The third positional parameter is optional: it indicates the number of seconds the throttle will wait before passing on any values.

The :control named parameter optionally specifies a Supply that you can use to control the throttle while it is in operation. Messages that can be sent, are strings in the form of "key:value". Please see below for the types of messages that you can send to control the throttle.

The :status named parameter optionally specifies a Supply that will receive any status messages. If specified, it will at least send one status message after the original Supply is exhausted. See status message below.

The :bleed named parameter optionally specifies a Supply that will receive any values that were either explicitly bled (with the bleed control message), or automatically bled (if there's a vent-at active).

The :vent-at named parameter indicates the number of values that may be buffered before any additional value will be routed to the :bleed Supply. Defaults to 0 if not specified (causing no automatic bleeding to happen). Only makes sense if a :bleed Supply has also been specified.

The :scheduler named parameter indicates the scheduler to be used. Defaults to $*SCHEDULER.

control messages

These messages can be sent to the :control Supply. A control message consists of a string of the form "key: value", e.g. "limit: 4".

Change the number of messages (as initially given in the first positional) to the value given.

Route the given number of buffered messages to the :bleed Supply.

Change the maximum number of buffered values before automatic bleeding takes place. If the value is lower than before, will cause immediate rerouting of buffered values to match the new maximum.

Send a status message to the :status Supply with the given id.

status message

The status return message is a hash with the following keys:

The current number of messages / callables that is still allowed to be passed / executed.

The number of messages routed to the :bleed Supply.

The number of messages currently buffered because of overflow.

The number of messages emitted (passed through).

The id of this status message (a monotonically increasing number). Handy if you want to log status messages.

The current limit that is being applied.

The maximum number of messages that may be buffered before they're automatically re-routed to the :bleed Supply.

Examples

Have a simple piece of code announce when it starts running asynchronously, wait a random amount of time, then announce when it is done. Do this 6 times, but don't let more than 3 of them run simultaneously.

my $s = Supply.from-list(^6);  # set up supply 
my $t = $s.throttle: 3,        # only allow 3 at a time 
{                              # code block to run 
    say "running $_";          # announce we've started 
    sleep rand;                # wait some random time 
    say "done $_"              # announce we're done 
}                              # don't need ; because } at end of line 
$t.wait;                       # wait for the supply to be done 

and the result of one run will be:

running 0
running 1
running 2
done 2
running 3
done 1
running 4
done 4
running 5
done 0
done 3
done 5

method stable

method stable(Supply:D: $time:$scheduler = $*SCHEDULER --> Supply:D)

Creates a new supply that only passes on a value flowing through the given supply if it wasn't superseded by another value in the given $time (in seconds). Optionally uses another scheduler than the default scheduler, using the :scheduler parameter.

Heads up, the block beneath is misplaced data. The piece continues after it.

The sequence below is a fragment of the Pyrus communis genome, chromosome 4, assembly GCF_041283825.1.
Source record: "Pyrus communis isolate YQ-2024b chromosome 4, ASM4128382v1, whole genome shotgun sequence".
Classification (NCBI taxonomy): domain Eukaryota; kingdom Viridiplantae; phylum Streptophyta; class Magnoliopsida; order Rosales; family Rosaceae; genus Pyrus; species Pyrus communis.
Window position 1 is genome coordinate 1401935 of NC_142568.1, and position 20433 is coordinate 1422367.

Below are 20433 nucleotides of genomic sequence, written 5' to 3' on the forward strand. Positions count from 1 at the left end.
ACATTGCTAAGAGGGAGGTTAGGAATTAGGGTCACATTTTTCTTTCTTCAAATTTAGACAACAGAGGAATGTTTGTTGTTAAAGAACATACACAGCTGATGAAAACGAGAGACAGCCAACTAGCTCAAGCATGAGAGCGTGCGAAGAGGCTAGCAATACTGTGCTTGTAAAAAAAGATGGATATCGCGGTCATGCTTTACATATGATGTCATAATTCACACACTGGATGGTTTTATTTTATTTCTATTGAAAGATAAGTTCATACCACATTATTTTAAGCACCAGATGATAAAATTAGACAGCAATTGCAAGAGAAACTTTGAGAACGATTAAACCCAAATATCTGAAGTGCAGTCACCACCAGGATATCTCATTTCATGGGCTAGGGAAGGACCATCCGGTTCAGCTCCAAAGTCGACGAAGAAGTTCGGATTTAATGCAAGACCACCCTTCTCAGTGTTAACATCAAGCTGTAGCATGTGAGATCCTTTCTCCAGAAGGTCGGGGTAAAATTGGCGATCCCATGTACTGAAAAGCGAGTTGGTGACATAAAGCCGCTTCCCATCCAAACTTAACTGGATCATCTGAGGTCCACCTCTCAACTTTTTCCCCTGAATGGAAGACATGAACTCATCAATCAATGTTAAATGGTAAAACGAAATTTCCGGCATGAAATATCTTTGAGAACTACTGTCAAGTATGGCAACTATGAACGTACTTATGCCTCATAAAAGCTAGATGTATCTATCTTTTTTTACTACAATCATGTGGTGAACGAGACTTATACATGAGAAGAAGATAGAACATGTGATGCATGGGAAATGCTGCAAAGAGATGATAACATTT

To clarify the above, if, during the timeout $time, additional values are emitted to the Supplier all but the last one will be thrown away. Each time an additional value is emitted to the Supplier, during the timeout, $time is reset.

This method can be quite useful when handling UI input, where it is not desired to perform an operation until the user has stopped typing for a while rather than on every keystroke.

my $supplier = Supplier.new;
my $supply1 = $supplier.Supply;
$supply1.tap(-> $v { say "Supply1 got: $v" });
$supplier.emit(42);
 
my Supply $supply2 = $supply1.stable(5);
$supply2.tap(-> $v { say "Supply2 got: $v" });
sleep(3);
$supplier.emit(43);  # will not be seen by $supply2 but will reset $time 
$supplier.emit(44);
sleep(10);
# OUTPUT: «Supply1 got: 42␤Supply1 got: 43␤Supply1 got: 44␤Supply2 got: 44␤» 

As can be seen above, $supply1 received all values emitted to the Supplier while $supply2 only received one value. The 43 was thrown away because it was followed by another 'last' value 44 which was retained and sent to $supply2 after approximately eight seconds, this due to the fact that the timeout $time was reset after three seconds.

method reduce

method reduce(Supply:D: &with --> Supply:D)

Creates a "reducing" supply with the same semantics as List.reduce.

my $supply = Supply.from-list(1..5).reduce({$^a + $^b});
$supply.tap(-> $v { say "$v" }); # OUTPUT: «15␤» 

method produce

method produce(Supply:D: &with --> Supply:D)

Creates a "producing" supply with the same semantics as List.produce.

my $supply = Supply.from-list(1..5).produce({$^a + $^b});
$supply.tap(-> $v { say "$v" }); # OUTPUT: «1␤3␤6␤10␤15␤» 

method lines

method lines(Supply:D: :$chomp = True --> Supply:D)

Creates a supply that will emit the characters coming in line by line from a supply that's usually created by some asynchronous I/O operation. The optional :chomp parameter indicates whether to remove line separators: the default is True.

method words

method words(Supply:D: --> Supply:D)

Creates a supply that will emit the characters coming in word for word from a supply that's usually created by some asynchronous I/O operation.

my $s = Supply.from-list("Hello Word!".comb);
my $ws = $s.words;
$ws.tap(&say);           # OUTPUT: «Hello␤Word!␤» 

method unique

method unique(Supply:D: :$as:$with:$expires --> Supply:D)

Creates a supply that only provides unique values, as defined by the optional :as and :with parameters (same as with List.unique). The optional :expires parameter how long to wait (in seconds) before "resetting" and not considering a value to have been seen, even if it's the same as an old value.

method squish

method squish(Supply:D: :$as:$with --> Supply:D)

Creates a supply that only provides unique values, as defined by the optional :as and :with parameters (same as with List.squish).